Fast Lenses - Performance when stopped down?

Discussion in '35mm Cameras' started by David Hunt, Mar 27, 2005.

  1. David Hunt

    David Hunt Guest

    Hi All,

    I understand the value of a fast lens in that more light is let in when the
    lens is wide open. However, is this the same when the lens is stopped down?
    i.e. if I have a 200mm f2.8 and a 200mm f4 and shoot a scene with both
    lenses at f5.6 do I get the same result or will the shutter speeds be
    different on the two lenses for the same exposure?

    Thanks!
    David.
     
    David Hunt, Mar 27, 2005
    #1
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  2. It certainly should be - that is why we use "f stops". And, it's why
    exposure meters simply have scales showing just shutter speeds, and
    apertures. (and of course, film speeds which set the shutter speed/aperture
    combinations versus light levels)
    Occasionally the aperture blades may not stop down correctly and that can
    cause errors, but in general, the system works well.
     
    Malcolm Stewart, Mar 27, 2005
    #2
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  3. David Hunt

    Tony Guest

    Shutter speed will be exactly the same - performance will differ according
    to the strengths and weaknesses of teh lenses used.
     
    Tony, Mar 27, 2005
    #3
  4. David Hunt

    JR Guest


    Well The original poster was probably talking about image quality, not
    exposure....As you state the exposure will be the same, but he is asking
    will the 2 lenses have similar optical performance. That depends on the
    2 lenses in question. For example the Nikkor 50mm lense, the 1.4 and
    1.8....the 1.8 is said to be better slightly until f8 where they are
    pretty much equal, so unless you NEED to shoot at f/1.4 then the f/1.8
    lens will give you just as good, or better results. Also a lens is
    usually sharpest 2 to 3 steps below it's fastest f stop...so a lens that
    is at it's fastest at f/1.4 starts to get into its "sweet spot" at
    f/5.6, now a lens that is fastest at f/5.6 will not begin to get into
    it's sweet spot until f/11. But you probably were not comparing a f/1.4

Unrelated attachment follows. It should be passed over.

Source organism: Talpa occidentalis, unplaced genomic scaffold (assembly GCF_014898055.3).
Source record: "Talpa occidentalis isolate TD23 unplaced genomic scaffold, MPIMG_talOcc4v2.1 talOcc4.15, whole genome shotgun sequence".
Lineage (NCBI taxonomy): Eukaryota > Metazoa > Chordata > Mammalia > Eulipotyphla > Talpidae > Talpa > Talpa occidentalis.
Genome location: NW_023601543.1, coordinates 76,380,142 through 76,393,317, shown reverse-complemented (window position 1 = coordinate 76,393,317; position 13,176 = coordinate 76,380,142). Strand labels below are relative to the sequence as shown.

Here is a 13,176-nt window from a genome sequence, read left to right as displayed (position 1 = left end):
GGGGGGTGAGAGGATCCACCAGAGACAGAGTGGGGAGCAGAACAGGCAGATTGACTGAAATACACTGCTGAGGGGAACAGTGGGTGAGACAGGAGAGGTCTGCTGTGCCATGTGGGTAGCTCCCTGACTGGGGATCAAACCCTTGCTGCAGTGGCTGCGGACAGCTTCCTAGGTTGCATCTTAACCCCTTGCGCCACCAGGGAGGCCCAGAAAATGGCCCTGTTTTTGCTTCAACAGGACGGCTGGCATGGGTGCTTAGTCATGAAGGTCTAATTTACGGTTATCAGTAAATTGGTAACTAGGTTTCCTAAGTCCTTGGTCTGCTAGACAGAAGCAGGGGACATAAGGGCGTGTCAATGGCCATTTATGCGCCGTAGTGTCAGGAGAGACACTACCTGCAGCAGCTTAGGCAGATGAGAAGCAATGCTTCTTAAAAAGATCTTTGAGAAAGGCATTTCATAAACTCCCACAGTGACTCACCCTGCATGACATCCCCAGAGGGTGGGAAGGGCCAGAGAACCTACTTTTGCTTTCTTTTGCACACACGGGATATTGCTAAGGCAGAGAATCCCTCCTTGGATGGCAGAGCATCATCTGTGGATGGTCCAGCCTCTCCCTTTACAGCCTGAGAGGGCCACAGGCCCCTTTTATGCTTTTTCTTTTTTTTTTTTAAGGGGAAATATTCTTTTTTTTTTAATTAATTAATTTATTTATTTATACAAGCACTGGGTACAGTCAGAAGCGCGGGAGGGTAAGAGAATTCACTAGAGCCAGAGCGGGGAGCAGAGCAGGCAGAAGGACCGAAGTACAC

lens and a f/5.6 lens.

    JR
     
    JR, Mar 27, 2005
    #4
  5. No, the OP specifically asked, ".....will the shutter speeds be
    different on the two lenses for the same exposure?"

    .....and the answer is, no, they will not be different.
     
    William Graham, Mar 27, 2005
    #5
  6. David Hunt

    Bandicoot Guest

    t-stops, anyone?

    ;-)


    Peter
     
    Bandicoot, Mar 27, 2005
    #6
  7. David Hunt

    ian lincoln Guest

    AT the same focal length and the same aperture the exposure is the same.
    Even the focal length may not have that great an effect unless you were
    comparing extremes such as 28mm and 400mm. Basically cos the wider one
    would take in a greater angle of view to the point that the metering system
    is more likely to register an overall wider range of light conditions. To
    put it a simpler way a huge difference in focal length would result in
    different meter readings as would using a spot meter and a centre weighted
    system. All in all F stops are equal and are calculated as a fraction of
    one. So F5.6 is actually 1/5.6 of the area. The smaller the f number the
    bigger the aperture (hole).

    More importantly it is much more difficult to make an f2.8 lens than a 5.6.
    The wider the aperture the greater the area of glass being used so the more
    chance of a flaw showing up. 2.8 zooms are usually much larger and heavier.
     
    ian lincoln, Mar 27, 2005
    #7
  8. David Hunt

    Alan Browne Guest

    Reciprocity is obeyed. All lenses at f/n should let in the same amount
    of light, so shutter speed should be the same for the same exposure.
     
    Alan Browne, Mar 27, 2005
    #8
  9. Really ?
     
    Malcolm Stewart, Mar 27, 2005
    #9
  10. David Hunt

    Bandicoot Guest


    t/n, absolutely. f/n, approximately.